Overall, our PDTE protocols attain the optimal server-to-client communication complexity and are up to $17\times$ faster than Level Up in batch size 16384.

Post-Quantum Access Control with Application to Secure Data Retrieval

Servan-Schreiber et al. (S&P 2023) presented a new notion called private access control lists (PACL) for function secret sharing (FSS), where the FSS evaluators can ensure that the FSS dealer is authorized to share the given function. Their construction relies on costly non-interactive secret-shared proofs and is not secure in post-quantum setting. We give a construction of PACL from publicly verifiable secret sharing (PVSS) under short integer solution (SIS). Our construction adapts the Gentry et al’s scheme (Eurocrypt 2022) for post-quantum setting based on learning with error assumption (LWE). The implementation of our PACL with different files showed that it is feasible even at different sizes, and should remain so even with large secret vectors. This construction has many applications for access control by applying FSS. We show how to apply the proposed PACL construction to secure data retrieval. We also present a scheme for secure data retrieval with access control, which might be of independent interest.

LaPSuS – A Lattice-Based Private Stream Aggregation Scheme under Scrutiny

Private Stream Aggregation (PSA) allows clients to send encryptions of their private values to an aggregator that is then able to learn the sum of these values but nothing else. It has since found many applications in practice, e.g. for smart metering or federated learning. In 2018, Becker et al. proposed the first lattice-based PSA scheme LaPS (NDSS 2018), with putative post-quantum security, which has subsequently been patented. In this paper, we describe two attacks on LaPS that break the claimed aggregator obliviousness security notion, where the second attack even allows to recover the secret keys of the clients, given enough encryptions. Moreover, we review the PSA literature for other occurrences of the responsible flawed proof steps. By explicitly tracking down and discussing these flaws, we clarify and hope to contribute to the literature on PSA schemes, in order to prevent further insecure schemes in practice. Finally, we point out that a Real-or-Random variant of the security notion that is often used as a substitute to make proofs easier, is not well-defined and potentially weaker than the standard PSA security notion. We propose a well defined variant and show that it is equivalent to the standard security notion of PSA under mild assumptions.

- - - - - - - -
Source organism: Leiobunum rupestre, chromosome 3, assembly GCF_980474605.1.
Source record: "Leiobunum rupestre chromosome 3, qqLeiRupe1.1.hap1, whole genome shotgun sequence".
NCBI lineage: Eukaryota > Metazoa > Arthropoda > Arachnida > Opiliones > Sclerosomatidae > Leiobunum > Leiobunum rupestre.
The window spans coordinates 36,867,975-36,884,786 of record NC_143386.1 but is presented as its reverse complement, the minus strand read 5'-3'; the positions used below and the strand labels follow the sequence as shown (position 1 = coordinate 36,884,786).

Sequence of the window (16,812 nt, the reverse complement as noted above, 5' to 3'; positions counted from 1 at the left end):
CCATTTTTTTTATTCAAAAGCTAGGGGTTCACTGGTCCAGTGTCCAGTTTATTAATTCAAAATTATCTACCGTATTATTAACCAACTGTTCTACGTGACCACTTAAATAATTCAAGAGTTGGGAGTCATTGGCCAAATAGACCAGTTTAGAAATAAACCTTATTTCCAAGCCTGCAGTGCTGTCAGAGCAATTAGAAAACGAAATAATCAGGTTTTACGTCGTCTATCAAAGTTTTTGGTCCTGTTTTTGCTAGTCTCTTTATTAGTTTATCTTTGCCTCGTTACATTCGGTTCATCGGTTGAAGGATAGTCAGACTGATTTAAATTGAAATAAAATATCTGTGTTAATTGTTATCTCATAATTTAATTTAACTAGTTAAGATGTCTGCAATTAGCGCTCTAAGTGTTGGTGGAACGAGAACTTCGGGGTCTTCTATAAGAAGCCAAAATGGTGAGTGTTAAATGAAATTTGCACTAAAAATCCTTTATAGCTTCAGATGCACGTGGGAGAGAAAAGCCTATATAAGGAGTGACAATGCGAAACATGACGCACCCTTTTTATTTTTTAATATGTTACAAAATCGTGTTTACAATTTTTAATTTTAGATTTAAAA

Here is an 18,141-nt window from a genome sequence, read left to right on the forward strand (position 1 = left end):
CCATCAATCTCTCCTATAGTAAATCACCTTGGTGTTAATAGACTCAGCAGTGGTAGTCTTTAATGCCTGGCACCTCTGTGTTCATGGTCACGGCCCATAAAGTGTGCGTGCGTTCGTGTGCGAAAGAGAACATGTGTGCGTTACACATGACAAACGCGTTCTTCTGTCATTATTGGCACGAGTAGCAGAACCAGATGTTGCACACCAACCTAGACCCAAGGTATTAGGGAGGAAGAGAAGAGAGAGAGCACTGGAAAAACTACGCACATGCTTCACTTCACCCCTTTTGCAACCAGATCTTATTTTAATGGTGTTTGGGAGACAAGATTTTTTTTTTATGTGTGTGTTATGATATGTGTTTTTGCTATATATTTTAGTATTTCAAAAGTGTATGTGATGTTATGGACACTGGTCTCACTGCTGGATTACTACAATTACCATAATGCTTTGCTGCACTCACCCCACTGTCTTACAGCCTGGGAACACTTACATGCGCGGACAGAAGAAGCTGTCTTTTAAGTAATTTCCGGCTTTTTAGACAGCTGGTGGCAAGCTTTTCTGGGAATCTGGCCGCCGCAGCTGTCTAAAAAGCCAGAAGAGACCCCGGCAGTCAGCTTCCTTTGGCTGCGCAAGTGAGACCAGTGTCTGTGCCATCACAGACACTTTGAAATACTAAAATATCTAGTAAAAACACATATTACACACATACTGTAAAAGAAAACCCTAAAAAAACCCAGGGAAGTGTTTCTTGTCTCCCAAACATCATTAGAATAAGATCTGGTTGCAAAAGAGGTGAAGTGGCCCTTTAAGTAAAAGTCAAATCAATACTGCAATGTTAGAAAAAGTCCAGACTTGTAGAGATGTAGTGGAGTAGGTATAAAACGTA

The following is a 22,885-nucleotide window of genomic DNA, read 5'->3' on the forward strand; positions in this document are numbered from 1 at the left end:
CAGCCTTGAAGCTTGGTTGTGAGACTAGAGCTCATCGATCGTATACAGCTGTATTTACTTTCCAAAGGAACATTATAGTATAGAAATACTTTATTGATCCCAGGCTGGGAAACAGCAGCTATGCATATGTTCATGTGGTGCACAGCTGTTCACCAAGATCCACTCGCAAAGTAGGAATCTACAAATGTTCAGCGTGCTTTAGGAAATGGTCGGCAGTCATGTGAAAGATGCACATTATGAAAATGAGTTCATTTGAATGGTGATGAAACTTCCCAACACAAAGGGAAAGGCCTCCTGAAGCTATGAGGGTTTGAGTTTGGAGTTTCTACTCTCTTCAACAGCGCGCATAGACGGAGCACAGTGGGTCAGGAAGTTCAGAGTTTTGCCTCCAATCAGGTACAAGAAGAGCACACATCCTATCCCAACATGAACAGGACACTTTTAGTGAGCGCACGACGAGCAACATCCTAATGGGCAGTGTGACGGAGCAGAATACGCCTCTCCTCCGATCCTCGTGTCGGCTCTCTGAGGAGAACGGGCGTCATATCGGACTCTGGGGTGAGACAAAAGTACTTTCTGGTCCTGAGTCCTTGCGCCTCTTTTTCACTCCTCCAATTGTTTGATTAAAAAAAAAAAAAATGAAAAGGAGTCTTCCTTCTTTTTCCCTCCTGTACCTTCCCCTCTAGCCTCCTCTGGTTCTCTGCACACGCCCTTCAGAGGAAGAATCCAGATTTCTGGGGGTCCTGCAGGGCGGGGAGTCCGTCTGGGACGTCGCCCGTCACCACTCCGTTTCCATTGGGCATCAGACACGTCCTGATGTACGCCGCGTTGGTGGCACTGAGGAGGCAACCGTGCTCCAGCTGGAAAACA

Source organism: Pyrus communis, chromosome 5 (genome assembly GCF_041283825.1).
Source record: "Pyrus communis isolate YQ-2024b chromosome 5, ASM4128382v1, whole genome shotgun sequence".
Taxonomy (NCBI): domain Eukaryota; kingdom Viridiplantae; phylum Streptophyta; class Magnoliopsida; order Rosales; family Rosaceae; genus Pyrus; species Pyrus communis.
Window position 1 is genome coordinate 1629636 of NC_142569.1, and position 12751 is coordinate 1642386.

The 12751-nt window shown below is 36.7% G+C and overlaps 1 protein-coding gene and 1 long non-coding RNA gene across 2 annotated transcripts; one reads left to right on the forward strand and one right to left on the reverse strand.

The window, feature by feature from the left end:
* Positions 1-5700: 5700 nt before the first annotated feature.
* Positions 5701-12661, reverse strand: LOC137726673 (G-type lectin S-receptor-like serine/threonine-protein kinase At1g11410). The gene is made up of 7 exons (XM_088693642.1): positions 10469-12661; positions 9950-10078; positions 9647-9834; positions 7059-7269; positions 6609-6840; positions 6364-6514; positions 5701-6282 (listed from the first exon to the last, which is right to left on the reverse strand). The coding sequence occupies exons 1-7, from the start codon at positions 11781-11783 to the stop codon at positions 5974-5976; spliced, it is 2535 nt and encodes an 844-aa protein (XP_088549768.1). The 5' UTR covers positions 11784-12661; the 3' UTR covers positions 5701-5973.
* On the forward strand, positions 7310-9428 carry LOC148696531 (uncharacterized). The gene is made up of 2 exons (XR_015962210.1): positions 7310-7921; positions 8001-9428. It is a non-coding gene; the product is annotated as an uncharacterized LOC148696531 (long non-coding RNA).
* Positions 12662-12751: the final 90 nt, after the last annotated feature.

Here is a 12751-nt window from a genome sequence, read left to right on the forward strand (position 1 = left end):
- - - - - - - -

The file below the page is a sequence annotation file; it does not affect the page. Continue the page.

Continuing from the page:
Fast Parallelizable Misuse-Resistant Authenticated Encryption: Low Latency (Decryption-Fast) SIV

MRAE security is an important goal for many AEAD applications where the nonce uniqueness cannot be maintained and security risks are significant. However, MRAE schemes can be quite expensive. Two of the SoTA MRAE-secure schemes; Deoxys-II and AES-GCM-SIV rely on internal parallelism and special instructions to achieve competitive performance. However, they both suffer from the same bottleneck, they have at least one call to the underlying primitive that cannot be parallelized to any other call. Romulus-M and LMDAE are two other more recent MRAE secure schemes based on TBCs that target low area hardware. However, they are unparallelizable so they are slower than their counterparts.
In this paper, we present two new AEAD modes and four instantiations based on Tweakable Block Ciphers. These new modes target equipping high-speed applications on parallel platforms with nonce misuse resistant AEAD (MRAE). The first mode, LLSIV, targets similar performance on single-core platforms to SCT-2, while eliminating the bottlenecks that make SCT-2 not fully parallelizable. The enhanced parallelism allows LLSIV to encrypt significantly more blocks on parallel platforms, compared to SCT-2, in the same amount of time. LLSIV is based on the NaT MAC, where each ciphertext block can itself be viewed as an instance of NaT when the plaintext is prepended with
. The trade-off is that LLSIV requires the inverse function of the TBC. However, the inverse function is used only once per message and we demonstrate that for parallel implementations it represents a very small overhead.
We give an instantiation of LLSIV based on the SKINNY-128-384 TBC, and a pruned scheme, dubbed pLLSIV, which targets enhanced performance compared both SCT-2 and LLSIV on all platforms, while having reduced security claims. It relies on the recently popularized prove-then-prune methodology to take full advantage of the properties of LLSIV. This leads to a significant performance improvement, making pLLSIV even faster than online TBC-based schemes that are not MRAE-secure. Last but not least, we give an instantiation that uses the primitives used in AES-GCM-SIV: the PolyVal hash function and AES. Our instantiation is faster than AES-GCM-SIV on all platforms and have better bounds. On the other hand, it relies on the ideal cipher model as it uses the ICE TBC proposed as part of the Remus AEAD design.